Court Rules California Family May Proceed with Legal Battle over Nazi-Looted Art
A Jewish family may proceed with its legal battle to recover a valuable painting surrendered to the Nazis following a ruling by a U.S. appeals court on lost artwork.
The 9th U.S. Circuit Court of Appeals in San Francisco on Monday reinstated a California law allowing lawsuits to recover artwork lost as long as 100 years ago.
The heirs of German businessman Julius Cassirer are embroiled in a more than a decade-long effort to recover the 1897 painting “Rue St.-Honore, Apres-Midi, Effet de Pluie” by Camille Pissarro and purchased by Cassirer the following year.
Cassirer’s son Fritz and his wife, Lilly, inherited the French Impressionist painting and gave it to the German government in exchange for visas to leave the country in 1939. Lilly Cassirer accepted some $13,000 in restitution for the artwork from Germany in the 1950s.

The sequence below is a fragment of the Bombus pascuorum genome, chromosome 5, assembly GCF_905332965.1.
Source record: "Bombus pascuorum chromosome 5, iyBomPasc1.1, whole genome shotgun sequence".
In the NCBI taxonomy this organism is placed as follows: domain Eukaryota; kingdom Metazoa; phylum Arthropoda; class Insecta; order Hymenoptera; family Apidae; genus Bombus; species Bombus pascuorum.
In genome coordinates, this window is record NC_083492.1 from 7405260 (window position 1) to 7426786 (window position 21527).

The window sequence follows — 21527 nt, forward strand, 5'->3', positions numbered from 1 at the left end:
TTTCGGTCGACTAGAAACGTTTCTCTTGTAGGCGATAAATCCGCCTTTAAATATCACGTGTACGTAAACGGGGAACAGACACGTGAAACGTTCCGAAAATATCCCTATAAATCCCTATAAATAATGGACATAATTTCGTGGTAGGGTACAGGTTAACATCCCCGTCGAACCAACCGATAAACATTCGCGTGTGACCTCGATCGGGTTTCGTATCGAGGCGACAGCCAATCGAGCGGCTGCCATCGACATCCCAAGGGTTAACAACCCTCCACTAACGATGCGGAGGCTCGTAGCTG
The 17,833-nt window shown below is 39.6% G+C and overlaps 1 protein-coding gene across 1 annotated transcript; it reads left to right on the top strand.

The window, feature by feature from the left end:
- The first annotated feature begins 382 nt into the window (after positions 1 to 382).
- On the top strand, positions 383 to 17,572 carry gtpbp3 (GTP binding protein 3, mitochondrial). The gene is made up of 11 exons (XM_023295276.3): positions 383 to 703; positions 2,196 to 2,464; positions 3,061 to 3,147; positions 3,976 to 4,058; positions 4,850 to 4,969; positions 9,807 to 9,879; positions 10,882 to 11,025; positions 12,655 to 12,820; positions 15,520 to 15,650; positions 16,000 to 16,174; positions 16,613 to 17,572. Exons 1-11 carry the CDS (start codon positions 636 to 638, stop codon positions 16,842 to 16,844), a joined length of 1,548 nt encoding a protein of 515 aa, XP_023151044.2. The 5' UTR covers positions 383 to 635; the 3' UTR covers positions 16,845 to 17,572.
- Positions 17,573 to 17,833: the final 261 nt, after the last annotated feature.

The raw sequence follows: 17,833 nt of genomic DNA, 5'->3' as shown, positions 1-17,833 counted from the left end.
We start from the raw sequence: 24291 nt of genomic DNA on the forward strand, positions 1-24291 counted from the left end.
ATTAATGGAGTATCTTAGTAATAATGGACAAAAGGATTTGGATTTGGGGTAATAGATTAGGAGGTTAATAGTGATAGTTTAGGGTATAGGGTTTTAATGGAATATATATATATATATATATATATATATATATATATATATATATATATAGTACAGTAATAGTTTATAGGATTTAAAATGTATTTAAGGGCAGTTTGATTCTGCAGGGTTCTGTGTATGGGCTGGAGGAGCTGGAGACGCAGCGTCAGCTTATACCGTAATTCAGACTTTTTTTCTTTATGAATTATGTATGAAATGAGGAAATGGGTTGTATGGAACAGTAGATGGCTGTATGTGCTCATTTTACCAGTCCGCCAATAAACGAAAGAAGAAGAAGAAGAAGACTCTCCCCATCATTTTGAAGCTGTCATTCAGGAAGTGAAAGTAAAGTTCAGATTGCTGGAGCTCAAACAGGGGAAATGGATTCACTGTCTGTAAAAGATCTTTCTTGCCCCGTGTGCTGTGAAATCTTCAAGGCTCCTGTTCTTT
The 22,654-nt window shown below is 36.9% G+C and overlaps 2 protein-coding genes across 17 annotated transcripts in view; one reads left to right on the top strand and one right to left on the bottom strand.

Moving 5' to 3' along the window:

In 2000, Cassirer’s grandson Claude learned that the painting, now worth about $20 million, was hanging in a palace museum after changing hands several times and landing in the collection of a German baron, Hans-Heinrich Thyssen-Bornemisza.
Claude Cassirer filed a lawsuit in Los Angeles federal court against the Thyssen-Bornemisza Foundation seeking the return of the painting. Since his death, his grandchildren David and Ava Cassirer, and the United Jewish Federation of San Diego County have continued the suit, according to the Courthouse News.